Puritan Poetry: in Colonial Literature of America

Also Read

      The trend of Puritan theology and the hard conditions of life did not encourage the production of poetry. The Puritans even wondered if singing in church was not an exercise which turned the mind from God. The Rev. John Cotton investigated the question carefully under four main heads and six subheads, and he cited scriptural authority to show that Paul and Silas (Acts, xvi., 25) had sung a Psalm in the prison. Cotton therefore concluded that the Psalms might be sung in church.

Puritan Poetry
Puritan Literature

      BAY PSALM BOOK.—"The divines in the country" joined to translate "into English metre" the whole book of Psalms from the original Hebrew, and they probably made the worst metrical translation in existence. In their preface to this work, known as the Bay Psalm Book (1640), the first book of verse printed in the British American colonies, they explained that they did not strive for a more poetic translation because "God's altar needs not our polishings." The following verses from Psalm cxxxvii. are a sample of the so-called metrical translation which the Puritans sang:—

 "1. The rivers on of Babilon
  there-when wee did sit downe:
  yea even then wee mourned, when
  wee remembred Sion.
  "2. Our Harps wee did it hang amid,
  upon the willow tree.
  "3. Because there they that us away
  led in captivitee,
  Requir'd of us a song, & thus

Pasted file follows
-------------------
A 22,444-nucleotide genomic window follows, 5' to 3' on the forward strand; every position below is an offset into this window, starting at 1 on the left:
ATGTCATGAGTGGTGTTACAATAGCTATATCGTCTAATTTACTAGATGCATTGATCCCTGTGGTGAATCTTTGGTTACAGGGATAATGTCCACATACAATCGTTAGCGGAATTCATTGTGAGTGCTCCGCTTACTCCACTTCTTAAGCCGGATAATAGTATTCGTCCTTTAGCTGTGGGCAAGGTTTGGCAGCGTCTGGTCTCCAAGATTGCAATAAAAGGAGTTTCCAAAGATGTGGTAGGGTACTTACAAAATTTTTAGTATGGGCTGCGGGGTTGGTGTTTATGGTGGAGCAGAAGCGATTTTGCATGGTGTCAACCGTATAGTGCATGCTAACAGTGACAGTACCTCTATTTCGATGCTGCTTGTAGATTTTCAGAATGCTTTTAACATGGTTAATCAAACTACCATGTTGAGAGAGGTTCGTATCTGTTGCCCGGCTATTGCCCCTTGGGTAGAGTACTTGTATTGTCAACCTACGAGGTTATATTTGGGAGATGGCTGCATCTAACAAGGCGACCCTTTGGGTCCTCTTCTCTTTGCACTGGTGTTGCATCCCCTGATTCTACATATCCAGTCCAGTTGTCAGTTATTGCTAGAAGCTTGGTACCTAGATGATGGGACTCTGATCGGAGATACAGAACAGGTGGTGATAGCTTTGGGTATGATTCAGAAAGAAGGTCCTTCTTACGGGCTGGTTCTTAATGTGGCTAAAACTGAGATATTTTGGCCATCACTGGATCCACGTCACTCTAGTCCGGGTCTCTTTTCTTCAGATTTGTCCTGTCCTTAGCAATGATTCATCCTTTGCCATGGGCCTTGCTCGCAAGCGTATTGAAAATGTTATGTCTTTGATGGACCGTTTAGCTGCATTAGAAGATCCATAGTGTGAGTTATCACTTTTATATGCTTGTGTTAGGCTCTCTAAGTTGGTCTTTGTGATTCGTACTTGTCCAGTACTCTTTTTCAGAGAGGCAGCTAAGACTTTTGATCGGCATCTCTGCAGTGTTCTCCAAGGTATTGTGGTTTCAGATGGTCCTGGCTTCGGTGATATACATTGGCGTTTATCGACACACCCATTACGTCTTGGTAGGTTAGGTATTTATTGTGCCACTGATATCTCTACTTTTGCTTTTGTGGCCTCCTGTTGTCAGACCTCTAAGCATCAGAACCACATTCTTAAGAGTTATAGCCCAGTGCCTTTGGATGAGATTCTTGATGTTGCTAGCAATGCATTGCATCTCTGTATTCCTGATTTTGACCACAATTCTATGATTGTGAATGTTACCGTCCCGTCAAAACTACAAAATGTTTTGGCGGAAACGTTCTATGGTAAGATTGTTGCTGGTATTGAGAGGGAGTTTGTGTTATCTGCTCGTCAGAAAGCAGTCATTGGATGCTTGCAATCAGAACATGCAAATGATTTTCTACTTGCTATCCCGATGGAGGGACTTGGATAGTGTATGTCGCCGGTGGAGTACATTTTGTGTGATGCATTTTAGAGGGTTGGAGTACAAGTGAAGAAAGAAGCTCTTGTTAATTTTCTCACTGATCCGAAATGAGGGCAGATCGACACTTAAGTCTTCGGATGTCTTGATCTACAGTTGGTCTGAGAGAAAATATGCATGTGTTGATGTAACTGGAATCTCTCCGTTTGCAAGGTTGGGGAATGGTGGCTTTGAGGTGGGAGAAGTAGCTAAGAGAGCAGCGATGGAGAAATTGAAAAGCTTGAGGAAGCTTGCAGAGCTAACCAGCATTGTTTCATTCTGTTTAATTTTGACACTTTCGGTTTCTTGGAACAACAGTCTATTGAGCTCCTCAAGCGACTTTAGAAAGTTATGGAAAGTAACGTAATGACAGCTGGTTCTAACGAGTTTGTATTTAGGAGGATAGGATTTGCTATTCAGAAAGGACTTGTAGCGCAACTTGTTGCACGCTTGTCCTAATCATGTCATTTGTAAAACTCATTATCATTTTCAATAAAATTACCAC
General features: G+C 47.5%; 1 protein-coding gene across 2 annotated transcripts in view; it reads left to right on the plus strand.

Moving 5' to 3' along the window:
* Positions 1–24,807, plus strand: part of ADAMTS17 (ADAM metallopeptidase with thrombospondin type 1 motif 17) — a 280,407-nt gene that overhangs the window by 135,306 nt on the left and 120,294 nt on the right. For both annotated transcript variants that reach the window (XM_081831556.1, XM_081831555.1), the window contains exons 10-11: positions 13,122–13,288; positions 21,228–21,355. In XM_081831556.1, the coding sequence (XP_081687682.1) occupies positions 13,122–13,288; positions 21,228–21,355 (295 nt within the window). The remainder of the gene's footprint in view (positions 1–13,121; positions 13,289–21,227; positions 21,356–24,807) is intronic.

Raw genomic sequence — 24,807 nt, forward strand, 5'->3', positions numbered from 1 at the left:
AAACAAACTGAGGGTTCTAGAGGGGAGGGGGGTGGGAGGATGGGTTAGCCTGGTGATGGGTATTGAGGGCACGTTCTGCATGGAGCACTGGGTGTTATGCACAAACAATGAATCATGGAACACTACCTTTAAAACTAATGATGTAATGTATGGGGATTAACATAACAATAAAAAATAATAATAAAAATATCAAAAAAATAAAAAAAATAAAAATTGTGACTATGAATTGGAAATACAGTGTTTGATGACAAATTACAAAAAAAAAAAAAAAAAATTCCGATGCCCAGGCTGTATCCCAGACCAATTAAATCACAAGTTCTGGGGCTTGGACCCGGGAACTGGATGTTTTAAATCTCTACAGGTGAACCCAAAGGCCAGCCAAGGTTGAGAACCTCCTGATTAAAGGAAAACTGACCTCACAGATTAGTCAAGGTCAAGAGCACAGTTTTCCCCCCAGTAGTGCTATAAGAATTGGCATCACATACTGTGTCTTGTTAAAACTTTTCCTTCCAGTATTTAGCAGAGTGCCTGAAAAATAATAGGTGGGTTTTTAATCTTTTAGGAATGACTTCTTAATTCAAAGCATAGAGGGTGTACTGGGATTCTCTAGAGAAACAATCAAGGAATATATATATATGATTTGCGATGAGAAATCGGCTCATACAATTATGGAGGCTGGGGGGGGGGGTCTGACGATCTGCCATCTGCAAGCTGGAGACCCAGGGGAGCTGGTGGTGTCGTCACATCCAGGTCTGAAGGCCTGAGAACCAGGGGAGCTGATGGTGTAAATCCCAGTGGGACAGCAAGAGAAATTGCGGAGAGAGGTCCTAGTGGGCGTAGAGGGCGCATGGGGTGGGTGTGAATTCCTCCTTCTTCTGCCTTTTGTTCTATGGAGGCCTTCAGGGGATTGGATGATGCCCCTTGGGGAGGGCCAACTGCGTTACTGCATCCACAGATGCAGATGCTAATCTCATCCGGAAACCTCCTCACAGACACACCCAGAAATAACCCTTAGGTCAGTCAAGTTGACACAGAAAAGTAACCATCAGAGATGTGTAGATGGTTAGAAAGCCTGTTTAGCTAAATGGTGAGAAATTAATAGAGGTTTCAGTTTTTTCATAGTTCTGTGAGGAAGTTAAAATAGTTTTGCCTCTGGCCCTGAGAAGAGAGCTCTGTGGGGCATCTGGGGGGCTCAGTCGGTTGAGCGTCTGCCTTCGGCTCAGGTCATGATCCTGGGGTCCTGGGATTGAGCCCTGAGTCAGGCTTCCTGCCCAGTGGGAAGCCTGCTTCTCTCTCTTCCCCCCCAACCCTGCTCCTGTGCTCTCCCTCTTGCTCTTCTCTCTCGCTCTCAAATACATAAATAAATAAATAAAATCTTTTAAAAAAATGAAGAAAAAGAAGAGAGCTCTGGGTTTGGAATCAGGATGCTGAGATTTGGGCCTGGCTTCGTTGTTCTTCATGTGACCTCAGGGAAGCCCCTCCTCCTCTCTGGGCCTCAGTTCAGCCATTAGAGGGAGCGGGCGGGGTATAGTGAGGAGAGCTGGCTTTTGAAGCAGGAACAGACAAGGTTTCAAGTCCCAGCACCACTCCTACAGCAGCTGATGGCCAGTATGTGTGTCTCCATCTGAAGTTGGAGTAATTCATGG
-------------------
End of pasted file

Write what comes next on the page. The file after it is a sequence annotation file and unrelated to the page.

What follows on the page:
askt mirth: us waste who laid,
  sing us among a Sion's song,
  unto us then they said."

      MICHAEL WIGGLESWORTH (1631-1705).—This Harvard graduate and Puritan preacher published in 1662 a poem setting forth some of the tenets of Calvinistic theology. This poem, entitled The Day of Doom, or a Poetical Description of the Great and Last Judgment, had the largest circulation of any colonial poem. The following lines represent a throng of infants at the left hand of the final Judge, pleading against the sentence of infant damnation:—

  "'Not we, but he ate of the tree,
  whose fruit was interdicted;
  Yet on us all of his sad fall
  the punishment's inflicted.
  How could we sin that had not been,
  or how is his sin our,
  Without consent, which to prevent
  we never had the pow'r?'"

      Wigglesworth represents the Almighty as replying:—

  "'You sinners are, and such a share
  as sinners may expect;
  Such you shall have, for I do save
  none but mine own Elect.
  Yet to compare your sin with their
  who liv'd a longer time,
  I do confess yours is much less,
  though every sin's a crime.
  "'A crime it is, therefore in bliss
  you may not hope to dwell;
  But unto you I shall allow
  the easiest room in Hell.'"

      When we read verse like this, we realize how fortunate the Puritanism of Old England was to have one great poet schooled in the love of both morality and beauty. John Milton's poetry shows not only his sublimity and high ideals, but also his admiration for beauty, music, and art. Wigglesworth's verse is inferior to much of the ballad doggerel, but it has a swing and a directness fitted to catch the popular ear and to lodge in the memory. While some of his work seems humorous to us, it would not have made that impression on the early Puritans. At the same time, we must not rely on verse like this for our understanding of their outlook on life and death. Beside Wigglesworth's lines we should place the epitaph, "Reserved for a Glorious Resurrection," composed by the great orthodox Puritan clergyman, Cotton Mather, for his own infant, which died unbaptized when four days old. It is well to remember that both the Puritans and their clergy had a quiet way of believing that God had reserved to himself the final interpretation of his own word.